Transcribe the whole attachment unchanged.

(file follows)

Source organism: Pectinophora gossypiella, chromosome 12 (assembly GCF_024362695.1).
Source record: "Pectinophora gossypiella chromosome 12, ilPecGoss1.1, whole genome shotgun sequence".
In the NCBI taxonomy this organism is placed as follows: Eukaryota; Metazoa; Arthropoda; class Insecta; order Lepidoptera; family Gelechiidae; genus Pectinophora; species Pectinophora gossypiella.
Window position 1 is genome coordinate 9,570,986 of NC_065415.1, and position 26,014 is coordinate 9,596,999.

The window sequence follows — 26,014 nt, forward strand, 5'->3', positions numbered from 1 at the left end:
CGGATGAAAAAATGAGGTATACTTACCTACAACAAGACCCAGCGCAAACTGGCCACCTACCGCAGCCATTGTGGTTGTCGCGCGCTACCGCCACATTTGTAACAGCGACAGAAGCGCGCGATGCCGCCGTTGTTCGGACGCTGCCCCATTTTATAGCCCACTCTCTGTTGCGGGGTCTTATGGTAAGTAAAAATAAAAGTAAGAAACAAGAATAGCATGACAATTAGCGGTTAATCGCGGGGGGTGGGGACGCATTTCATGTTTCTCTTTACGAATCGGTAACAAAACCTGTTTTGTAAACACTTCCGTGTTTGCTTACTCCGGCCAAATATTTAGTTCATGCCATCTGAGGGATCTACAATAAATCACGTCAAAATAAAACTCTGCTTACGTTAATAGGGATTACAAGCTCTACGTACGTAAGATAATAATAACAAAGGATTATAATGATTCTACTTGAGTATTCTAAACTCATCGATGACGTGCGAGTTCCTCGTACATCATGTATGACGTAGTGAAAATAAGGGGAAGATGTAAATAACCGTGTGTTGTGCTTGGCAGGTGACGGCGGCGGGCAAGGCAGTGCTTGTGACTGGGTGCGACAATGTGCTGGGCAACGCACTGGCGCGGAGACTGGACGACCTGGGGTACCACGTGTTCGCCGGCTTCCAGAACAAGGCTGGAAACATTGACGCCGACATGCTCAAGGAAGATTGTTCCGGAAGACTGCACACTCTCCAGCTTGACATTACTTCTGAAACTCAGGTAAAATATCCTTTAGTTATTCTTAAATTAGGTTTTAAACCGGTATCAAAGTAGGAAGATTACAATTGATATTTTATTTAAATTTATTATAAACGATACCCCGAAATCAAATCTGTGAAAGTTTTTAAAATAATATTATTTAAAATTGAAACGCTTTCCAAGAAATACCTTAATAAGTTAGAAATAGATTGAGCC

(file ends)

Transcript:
Source organism: Pectinophora gossypiella, chromosome 12 (assembly GCF_024362695.1).
Source record: "Pectinophora gossypiella chromosome 12, ilPecGoss1.1, whole genome shotgun sequence".
In the NCBI taxonomy this organism is placed as follows: Eukaryota; Metazoa; Arthropoda; class Insecta; order Lepidoptera; family Gelechiidae; genus Pectinophora; species Pectinophora gossypiella.
Window position 1 is genome coordinate 9,570,986 of NC_065415.1, and position 26,014 is coordinate 9,596,999.

The window sequence follows — 26,014 nt, forward strand, 5'->3', positions numbered from 1 at the left end:
CGGATGAAAAAATGAGGTATACTTACCTACAACAAGACCCAGCGCAAACTGGCCACCTACCGCAGCCATTGTGGTTGTCGCGCGCTACCGCCACATTTGTAACAGCGACAGAAGCGCGCGATGCCGCCGTTGTTCGGACGCTGCCCCATTTTATAGCCCACTCTCTGTTGCGGGGTCTTATGGTAAGTAAAAATAAAAGTAAGAAACAAGAATAGCATGACAATTAGCGGTTAATCGCGGGGGGTGGGGACGCATTTCATGTTTCTCTTTACGAATCGGTAACAAAACCTGTTTTGTAAACACTTCCGTGTTTGCTTACTCCGGCCAAATATTTAGTTCATGCCATCTGAGGGATCTACAATAAATCACGTCAAAATAAAACTCTGCTTACGTTAATAGGGATTACAAGCTCTACGTACGTAAGATAATAATAACAAAGGATTATAATGATTCTACTTGAGTATTCTAAACTCATCGATGACGTGCGAGTTCCTCGTACATCATGTATGACGTAGTGAAAATAAGGGGAAGATGTAAATAACCGTGTGTTGTGCTTGGCAGGTGACGGCGGCGGGCAAGGCAGTGCTTGTGACTGGGTGCGACAATGTGCTGGGCAACGCACTGGCGCGGAGACTGGACGACCTGGGGTACCACGTGTTCGCCGGCTTCCAGAACAAGGCTGGAAACATTGACGCCGACATGCTCAAGGAAGATTGTTCCGGAAGACTGCACACTCTCCAGCTTGACATTACTTCTGAAACTCAGGTAAAATATCCTTTAGTTATTCTTAAATTAGGTTTTAAACCGGTATCAAAGTAGGAAGATTACAATTGATATTTTATTTAAATTTATTATAAACGATACCCCGAAATCAAATCTGTGAAAGTTTTTAAAATAATATTATTTAAAATTGAAACGCTTTCCAAGAAATACCTTAATAAGTTAGAAATAGATTGAGCC